Saint Lucia’s Amerindian food Heritage: Cassava
Saint Lucia was first inhabited by the Amerindians; Ciboneys, Arawaks and Caribs. Though there are none of these native Saint Lucians left, their way of life is still visible on the island.
Cassava, yuca or manioc
The Amerindians were known for bringing cassava, also known as yuca or manioc from South America. For as long as I can remember Saint Lucians have cultivated the crop and used it as a source of food. In its raw form, cassava can be poisonous. It therefore has to undergo a heating process in order to make it edible.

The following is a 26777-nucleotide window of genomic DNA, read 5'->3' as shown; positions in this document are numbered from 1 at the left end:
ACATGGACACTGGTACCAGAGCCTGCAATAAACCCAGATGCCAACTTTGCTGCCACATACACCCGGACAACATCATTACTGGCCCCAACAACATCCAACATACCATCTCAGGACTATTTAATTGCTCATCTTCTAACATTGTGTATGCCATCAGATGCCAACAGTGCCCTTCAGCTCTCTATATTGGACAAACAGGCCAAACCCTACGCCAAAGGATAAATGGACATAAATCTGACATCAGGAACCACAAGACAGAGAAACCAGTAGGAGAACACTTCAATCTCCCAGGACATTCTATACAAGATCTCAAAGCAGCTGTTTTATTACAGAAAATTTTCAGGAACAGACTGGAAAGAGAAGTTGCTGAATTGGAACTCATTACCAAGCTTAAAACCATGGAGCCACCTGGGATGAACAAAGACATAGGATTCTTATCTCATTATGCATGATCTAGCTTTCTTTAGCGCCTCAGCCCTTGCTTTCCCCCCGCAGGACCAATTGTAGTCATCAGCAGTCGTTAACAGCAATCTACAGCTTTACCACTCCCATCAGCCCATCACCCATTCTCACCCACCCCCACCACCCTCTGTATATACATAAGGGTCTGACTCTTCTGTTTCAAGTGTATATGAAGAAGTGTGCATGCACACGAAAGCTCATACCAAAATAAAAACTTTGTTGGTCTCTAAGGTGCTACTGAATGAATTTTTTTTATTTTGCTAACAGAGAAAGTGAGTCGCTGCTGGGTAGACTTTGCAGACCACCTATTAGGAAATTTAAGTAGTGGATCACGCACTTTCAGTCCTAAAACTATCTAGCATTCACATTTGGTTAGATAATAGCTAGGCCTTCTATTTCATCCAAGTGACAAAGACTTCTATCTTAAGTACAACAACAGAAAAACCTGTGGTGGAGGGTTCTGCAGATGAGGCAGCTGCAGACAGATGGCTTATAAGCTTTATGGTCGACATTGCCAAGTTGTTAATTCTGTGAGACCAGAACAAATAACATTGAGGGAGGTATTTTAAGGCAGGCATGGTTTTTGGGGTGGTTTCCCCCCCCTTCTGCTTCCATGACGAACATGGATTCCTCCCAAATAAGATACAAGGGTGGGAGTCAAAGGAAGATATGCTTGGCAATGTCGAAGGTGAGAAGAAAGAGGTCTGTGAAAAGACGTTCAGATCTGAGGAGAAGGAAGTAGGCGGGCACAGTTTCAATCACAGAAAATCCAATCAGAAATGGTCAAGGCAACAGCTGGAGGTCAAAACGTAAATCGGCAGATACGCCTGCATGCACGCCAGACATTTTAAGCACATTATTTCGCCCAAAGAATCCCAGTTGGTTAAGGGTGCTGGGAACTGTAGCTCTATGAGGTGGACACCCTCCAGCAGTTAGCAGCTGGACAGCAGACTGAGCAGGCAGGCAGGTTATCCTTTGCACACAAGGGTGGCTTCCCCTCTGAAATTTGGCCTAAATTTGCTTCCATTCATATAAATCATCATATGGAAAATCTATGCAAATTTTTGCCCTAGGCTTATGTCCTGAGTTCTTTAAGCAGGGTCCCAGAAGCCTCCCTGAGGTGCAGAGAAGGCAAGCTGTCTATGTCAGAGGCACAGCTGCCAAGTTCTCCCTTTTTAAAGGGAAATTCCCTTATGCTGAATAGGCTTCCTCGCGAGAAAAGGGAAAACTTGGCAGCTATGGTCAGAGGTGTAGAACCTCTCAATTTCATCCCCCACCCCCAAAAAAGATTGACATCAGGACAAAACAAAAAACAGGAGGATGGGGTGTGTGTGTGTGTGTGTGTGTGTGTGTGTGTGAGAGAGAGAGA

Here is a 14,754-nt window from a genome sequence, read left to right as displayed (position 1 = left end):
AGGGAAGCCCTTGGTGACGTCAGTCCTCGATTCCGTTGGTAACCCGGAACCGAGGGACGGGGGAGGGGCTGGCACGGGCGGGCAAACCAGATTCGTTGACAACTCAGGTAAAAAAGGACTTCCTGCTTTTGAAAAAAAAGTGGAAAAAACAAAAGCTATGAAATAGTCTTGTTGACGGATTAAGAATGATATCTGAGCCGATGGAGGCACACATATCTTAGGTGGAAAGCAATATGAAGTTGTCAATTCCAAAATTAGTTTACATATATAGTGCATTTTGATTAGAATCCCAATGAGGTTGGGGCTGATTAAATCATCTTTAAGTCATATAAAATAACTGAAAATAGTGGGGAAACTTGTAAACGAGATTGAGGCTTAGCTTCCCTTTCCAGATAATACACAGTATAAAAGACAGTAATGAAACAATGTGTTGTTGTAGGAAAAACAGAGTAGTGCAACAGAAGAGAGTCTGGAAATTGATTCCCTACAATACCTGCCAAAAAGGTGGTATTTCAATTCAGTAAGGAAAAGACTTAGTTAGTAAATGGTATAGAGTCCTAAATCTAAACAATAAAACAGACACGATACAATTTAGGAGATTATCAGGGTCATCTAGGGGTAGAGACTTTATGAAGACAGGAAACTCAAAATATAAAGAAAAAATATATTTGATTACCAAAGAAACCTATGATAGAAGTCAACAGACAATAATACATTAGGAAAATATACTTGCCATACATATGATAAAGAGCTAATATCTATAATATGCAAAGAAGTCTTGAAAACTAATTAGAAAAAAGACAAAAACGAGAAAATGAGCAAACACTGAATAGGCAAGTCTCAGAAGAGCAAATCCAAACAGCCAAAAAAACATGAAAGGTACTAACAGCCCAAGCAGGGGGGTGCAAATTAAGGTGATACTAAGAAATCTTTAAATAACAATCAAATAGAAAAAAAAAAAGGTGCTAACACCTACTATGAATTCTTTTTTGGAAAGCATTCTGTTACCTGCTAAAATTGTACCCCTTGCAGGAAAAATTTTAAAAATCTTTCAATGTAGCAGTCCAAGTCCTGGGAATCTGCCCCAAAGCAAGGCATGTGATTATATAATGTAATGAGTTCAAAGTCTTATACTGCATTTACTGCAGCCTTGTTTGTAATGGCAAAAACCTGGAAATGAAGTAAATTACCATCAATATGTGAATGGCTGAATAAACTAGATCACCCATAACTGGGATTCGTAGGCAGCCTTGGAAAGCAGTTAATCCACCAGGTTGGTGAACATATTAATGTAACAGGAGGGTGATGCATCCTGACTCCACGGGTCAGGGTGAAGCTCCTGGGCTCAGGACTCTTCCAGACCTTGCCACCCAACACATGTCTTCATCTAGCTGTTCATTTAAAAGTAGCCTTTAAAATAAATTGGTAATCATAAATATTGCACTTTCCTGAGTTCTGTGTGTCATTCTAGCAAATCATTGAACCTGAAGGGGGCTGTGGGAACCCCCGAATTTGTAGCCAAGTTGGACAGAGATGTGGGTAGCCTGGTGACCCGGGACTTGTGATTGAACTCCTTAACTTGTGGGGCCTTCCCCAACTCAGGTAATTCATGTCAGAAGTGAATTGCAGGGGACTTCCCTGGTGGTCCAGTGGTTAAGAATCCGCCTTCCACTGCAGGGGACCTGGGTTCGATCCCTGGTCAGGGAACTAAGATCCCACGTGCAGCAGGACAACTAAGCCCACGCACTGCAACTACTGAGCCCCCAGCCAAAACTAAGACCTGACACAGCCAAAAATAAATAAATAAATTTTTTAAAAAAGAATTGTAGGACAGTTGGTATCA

Cassava cereal: Farine
In Saint Lucia, cassava is used to make a cereal called farine which comes out in grainy powdery consistency which is eaten with warm milk and sugar. Cassava is also transformed into round flat cassava bread , which are traditionally salty, but are now made with sugar, with some persons even adding raisins and cherries to it.
Preparation of the cassava mainly takes place traditionally in an on old metal pots, where the cassava is heated and dried over a charcoal flame.
You can purchase cassava cereal/farine and cassava bread at the Castries market from vendors who come from all over the island to sell their produce or from vendors who walk around the island carrying it in baskets on top their heads.